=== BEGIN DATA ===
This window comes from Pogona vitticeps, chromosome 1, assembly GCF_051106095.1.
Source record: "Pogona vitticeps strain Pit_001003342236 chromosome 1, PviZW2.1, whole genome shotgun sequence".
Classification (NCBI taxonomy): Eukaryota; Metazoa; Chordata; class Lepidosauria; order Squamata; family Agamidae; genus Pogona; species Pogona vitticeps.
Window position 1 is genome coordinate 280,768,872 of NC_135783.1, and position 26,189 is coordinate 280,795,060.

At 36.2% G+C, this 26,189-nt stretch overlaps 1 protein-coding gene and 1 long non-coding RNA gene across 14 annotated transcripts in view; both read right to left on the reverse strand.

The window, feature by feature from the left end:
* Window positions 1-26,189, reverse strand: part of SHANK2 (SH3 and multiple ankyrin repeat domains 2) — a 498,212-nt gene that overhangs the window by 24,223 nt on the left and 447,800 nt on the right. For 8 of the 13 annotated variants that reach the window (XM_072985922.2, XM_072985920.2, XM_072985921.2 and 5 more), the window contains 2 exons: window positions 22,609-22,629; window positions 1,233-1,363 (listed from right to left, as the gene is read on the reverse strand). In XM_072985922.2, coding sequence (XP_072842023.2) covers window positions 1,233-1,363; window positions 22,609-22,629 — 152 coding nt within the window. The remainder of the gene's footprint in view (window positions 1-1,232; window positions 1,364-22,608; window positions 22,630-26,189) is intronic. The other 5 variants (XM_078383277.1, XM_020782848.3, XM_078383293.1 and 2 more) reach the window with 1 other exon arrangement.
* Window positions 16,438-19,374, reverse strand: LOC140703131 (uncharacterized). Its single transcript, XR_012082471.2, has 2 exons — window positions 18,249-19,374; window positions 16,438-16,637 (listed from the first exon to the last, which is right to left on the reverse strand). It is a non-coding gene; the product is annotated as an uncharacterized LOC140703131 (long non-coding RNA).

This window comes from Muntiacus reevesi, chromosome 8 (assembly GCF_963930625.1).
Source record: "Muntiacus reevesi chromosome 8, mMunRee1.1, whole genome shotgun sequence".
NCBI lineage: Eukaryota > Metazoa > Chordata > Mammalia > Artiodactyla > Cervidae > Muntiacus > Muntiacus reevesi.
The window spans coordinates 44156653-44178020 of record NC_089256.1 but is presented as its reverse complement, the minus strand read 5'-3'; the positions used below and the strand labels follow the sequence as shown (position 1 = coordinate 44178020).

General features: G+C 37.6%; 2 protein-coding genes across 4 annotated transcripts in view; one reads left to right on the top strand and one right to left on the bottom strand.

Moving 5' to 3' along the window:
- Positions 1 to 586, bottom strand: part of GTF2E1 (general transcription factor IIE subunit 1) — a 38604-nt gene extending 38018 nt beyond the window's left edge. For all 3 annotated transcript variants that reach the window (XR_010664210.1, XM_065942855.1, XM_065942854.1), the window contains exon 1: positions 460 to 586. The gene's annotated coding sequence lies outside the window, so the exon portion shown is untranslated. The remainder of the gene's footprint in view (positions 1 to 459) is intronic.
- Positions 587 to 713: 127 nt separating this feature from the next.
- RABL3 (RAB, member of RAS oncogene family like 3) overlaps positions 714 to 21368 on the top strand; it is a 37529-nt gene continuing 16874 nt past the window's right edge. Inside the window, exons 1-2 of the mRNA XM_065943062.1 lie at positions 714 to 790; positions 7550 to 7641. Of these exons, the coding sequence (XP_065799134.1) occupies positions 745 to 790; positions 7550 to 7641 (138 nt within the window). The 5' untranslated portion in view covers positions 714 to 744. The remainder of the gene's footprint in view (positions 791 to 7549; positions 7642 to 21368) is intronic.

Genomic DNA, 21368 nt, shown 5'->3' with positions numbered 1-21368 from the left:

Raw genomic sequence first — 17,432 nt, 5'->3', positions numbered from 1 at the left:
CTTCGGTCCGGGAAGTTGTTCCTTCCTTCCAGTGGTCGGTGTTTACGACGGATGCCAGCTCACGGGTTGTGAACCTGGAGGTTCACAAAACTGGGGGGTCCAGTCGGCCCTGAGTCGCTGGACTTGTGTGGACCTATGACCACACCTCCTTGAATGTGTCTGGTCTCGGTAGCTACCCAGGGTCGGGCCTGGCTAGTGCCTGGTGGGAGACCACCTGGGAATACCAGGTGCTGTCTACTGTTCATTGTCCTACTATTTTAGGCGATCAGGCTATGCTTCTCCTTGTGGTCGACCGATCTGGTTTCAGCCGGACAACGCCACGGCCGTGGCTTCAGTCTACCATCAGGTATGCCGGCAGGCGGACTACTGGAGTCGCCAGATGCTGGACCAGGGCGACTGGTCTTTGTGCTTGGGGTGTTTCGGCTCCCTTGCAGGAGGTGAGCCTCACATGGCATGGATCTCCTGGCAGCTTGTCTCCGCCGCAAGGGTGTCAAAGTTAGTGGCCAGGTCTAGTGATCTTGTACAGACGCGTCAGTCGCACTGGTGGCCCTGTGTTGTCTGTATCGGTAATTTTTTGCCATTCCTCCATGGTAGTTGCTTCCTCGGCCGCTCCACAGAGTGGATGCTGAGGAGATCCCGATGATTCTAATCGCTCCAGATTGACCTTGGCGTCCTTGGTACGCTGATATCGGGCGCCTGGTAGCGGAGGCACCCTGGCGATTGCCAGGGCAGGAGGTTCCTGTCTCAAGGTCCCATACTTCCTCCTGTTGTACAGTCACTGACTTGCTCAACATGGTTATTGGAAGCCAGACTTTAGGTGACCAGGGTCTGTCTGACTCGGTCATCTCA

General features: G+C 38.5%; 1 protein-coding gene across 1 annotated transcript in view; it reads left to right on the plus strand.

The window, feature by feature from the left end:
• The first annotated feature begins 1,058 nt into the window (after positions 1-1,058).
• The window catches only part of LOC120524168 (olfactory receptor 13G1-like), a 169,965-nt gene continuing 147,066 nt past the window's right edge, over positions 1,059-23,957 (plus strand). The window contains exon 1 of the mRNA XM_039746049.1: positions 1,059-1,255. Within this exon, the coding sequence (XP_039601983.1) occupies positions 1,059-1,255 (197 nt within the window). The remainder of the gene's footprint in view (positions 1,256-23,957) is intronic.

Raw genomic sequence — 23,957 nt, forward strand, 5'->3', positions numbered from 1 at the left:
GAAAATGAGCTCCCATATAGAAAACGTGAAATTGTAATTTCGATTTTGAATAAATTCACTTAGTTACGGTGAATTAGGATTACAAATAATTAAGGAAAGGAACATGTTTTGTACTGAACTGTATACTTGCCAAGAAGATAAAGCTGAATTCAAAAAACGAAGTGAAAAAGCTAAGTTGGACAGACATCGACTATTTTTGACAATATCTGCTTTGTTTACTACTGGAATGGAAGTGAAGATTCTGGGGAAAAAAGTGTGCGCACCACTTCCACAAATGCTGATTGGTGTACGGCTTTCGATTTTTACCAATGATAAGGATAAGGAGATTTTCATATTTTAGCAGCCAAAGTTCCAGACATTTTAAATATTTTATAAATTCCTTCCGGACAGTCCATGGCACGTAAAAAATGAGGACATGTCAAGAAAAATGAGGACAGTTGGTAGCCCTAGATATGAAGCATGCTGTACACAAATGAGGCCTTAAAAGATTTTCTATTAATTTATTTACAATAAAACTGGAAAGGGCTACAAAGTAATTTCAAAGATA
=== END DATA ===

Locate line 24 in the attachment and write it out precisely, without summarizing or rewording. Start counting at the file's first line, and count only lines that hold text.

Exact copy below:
• The window catches only part of LOC120524168 (olfactory receptor 13G1-like), a 169,965-nt gene continuing 147,066 nt past the window's right edge, over positions 1,059-23,957 (plus strand). The window contains exon 1 of the mRNA XM_039746049.1: positions 1,059-1,255. Within this exon, the coding sequence (XP_039601983.1) occupies positions 1,059-1,255 (197 nt within the window). The remainder of the gene's footprint in view (positions 1,256-23,957) is intronic.